Gov. Christine Gregoire signed a package of bills yesterday that will increase the gas tax by 9.5 cents per gallon over four years to pay for $8.5 billion in transportation improvements.
The first gas-tax increase, a 3-cent boost, will take effect in July. Before signing the bills into law, Gregoire took a bus tour during the Puget Sound area's rush hour, visiting transportation hot spots in King, Snohomish and Pierce counties.
As her bus cruised west on Highway 520, where thousands of commuters idle away the hours every afternoon crossing Lake Washington, Gregoire acknowledged that it's not the best time to raise gas taxes, with gas prices hitting near-record highs.
"So when is a good time?" Gregoire asked. "There isn't. You either do it, or watch the [Alaskan Way] Viaduct pancake or 520 go down in the next 77-mile-per-hour wind. What the public expects, fundamentally, from government is safety."
The transportation package will pay for 270 projects around the state. Many of the largest projects are in the Seattle area: $2 billion to begin replacing the viaduct, which is in danger of collapsing in the next earthquake, and $500 million for the aging Highway 520 bridge across Lake Washington. Opponents of the package complained that Eastern Washington taxpayers will be footing the bill for Seattle projects.
But Gregoire noted the package includes projects in every corner of the state. When she visited Pullman on Friday, she said, she told local leaders about plans to replace an old bridge.
"There isn't a community I can go to where something isn't being done," Gregoire said.
She also noted that those two megaprojects will be only partly funded by the statewide tax — more local taxes will be needed if the projects are to get built.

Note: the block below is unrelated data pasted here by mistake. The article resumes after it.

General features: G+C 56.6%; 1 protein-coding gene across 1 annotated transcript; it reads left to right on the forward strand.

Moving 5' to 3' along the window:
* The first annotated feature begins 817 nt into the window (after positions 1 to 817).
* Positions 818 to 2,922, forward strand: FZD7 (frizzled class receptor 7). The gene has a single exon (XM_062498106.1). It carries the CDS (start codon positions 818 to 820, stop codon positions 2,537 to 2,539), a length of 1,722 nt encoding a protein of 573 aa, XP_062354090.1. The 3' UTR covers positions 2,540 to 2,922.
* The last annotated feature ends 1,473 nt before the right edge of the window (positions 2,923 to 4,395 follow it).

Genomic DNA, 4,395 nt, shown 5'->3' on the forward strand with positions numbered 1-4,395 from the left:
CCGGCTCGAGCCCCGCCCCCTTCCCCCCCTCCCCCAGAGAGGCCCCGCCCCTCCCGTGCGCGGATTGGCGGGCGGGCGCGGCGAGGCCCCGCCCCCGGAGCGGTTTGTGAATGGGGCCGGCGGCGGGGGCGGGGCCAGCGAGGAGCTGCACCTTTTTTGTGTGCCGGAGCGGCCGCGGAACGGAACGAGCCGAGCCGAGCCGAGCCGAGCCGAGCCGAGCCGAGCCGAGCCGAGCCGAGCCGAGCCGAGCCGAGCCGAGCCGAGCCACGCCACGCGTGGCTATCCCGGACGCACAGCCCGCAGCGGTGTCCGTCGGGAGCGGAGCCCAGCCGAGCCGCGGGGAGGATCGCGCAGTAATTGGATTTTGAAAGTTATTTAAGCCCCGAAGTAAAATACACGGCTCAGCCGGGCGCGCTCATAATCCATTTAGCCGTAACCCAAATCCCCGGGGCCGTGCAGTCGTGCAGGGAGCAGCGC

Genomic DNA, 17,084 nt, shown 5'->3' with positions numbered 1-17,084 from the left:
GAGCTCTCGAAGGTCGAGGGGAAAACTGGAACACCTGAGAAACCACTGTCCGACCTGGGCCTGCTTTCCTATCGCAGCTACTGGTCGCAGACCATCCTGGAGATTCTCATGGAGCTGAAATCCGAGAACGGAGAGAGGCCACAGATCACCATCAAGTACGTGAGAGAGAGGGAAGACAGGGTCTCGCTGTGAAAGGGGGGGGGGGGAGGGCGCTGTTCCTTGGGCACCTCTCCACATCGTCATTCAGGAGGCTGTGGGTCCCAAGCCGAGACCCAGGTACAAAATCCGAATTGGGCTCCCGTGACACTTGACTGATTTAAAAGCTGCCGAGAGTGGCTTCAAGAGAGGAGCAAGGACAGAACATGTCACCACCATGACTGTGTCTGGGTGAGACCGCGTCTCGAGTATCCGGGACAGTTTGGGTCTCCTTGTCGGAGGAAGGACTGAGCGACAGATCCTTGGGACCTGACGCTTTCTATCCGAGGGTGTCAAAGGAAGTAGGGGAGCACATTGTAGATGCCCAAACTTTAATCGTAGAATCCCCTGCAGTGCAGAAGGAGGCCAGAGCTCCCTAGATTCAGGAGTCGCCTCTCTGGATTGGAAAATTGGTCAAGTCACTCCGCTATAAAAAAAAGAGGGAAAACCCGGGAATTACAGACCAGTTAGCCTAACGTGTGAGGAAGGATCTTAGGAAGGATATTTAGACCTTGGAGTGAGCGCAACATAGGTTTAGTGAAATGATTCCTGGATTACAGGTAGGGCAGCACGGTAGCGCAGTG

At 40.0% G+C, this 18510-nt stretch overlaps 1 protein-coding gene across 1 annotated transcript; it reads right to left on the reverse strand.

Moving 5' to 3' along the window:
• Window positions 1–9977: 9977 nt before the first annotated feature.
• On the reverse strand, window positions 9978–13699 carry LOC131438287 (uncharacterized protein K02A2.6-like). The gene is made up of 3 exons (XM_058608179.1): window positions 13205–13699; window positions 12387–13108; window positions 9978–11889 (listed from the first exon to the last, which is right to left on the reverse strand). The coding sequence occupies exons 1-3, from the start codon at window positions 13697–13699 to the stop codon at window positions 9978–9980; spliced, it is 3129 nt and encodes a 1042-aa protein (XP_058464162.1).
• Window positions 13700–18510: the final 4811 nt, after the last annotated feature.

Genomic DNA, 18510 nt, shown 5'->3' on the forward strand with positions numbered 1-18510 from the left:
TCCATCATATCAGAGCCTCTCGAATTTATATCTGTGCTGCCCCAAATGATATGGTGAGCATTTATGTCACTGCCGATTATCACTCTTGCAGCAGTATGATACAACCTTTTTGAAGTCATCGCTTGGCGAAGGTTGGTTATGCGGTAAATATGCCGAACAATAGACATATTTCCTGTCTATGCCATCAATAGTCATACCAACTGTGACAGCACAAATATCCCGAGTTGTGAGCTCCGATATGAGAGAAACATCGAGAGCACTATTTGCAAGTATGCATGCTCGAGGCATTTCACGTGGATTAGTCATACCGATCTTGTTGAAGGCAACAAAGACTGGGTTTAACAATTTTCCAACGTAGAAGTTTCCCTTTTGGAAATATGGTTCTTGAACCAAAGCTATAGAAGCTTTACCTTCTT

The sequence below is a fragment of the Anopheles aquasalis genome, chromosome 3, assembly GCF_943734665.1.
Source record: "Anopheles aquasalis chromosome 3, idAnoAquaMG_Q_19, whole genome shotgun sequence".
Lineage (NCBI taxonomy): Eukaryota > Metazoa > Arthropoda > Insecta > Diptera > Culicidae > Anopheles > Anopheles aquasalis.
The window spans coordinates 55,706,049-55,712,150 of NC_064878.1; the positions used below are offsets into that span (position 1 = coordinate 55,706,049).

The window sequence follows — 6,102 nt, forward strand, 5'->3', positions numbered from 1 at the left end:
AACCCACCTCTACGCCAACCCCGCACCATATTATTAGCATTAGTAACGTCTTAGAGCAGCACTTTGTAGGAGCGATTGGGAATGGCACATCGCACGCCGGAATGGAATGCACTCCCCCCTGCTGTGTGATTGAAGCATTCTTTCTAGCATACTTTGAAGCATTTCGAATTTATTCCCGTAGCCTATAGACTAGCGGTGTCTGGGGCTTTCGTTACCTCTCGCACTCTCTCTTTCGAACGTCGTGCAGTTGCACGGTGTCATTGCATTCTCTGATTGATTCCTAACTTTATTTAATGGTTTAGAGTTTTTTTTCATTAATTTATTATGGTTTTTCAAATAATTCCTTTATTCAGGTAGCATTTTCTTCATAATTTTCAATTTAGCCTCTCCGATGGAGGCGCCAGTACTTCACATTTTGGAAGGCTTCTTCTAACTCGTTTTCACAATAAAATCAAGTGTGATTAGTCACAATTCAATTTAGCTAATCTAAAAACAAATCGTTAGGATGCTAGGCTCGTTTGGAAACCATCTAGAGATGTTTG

The transportation bill and accompanying gas tax passed after an 11th-hour turnaround in the recently concluded legislative session. The package failed in the House the day before the end of the session, but after intense lobbying by Gregoire and the business community, it passed on the last day of the session.
Gregoire signed another bill yesterday that won't have the direct consumer impact of the gas tax but could make a huge difference in the way the state handles transportation issues. The new law makes the transportation secretary report to the governor instead of the state Transportation Commission, and it gives the secretary more power.
"It's going to strengthen our ability to bring leadership to the problems," Transportation Secretary Doug MacDonald said. "We're approaching these issues with a political as well as a technical voice."
Gregoire said the change has been 60 years in the making.
"As long as the governor is going to be blamed for everything that goes wrong with transportation, why not be responsible?" Gregoire said.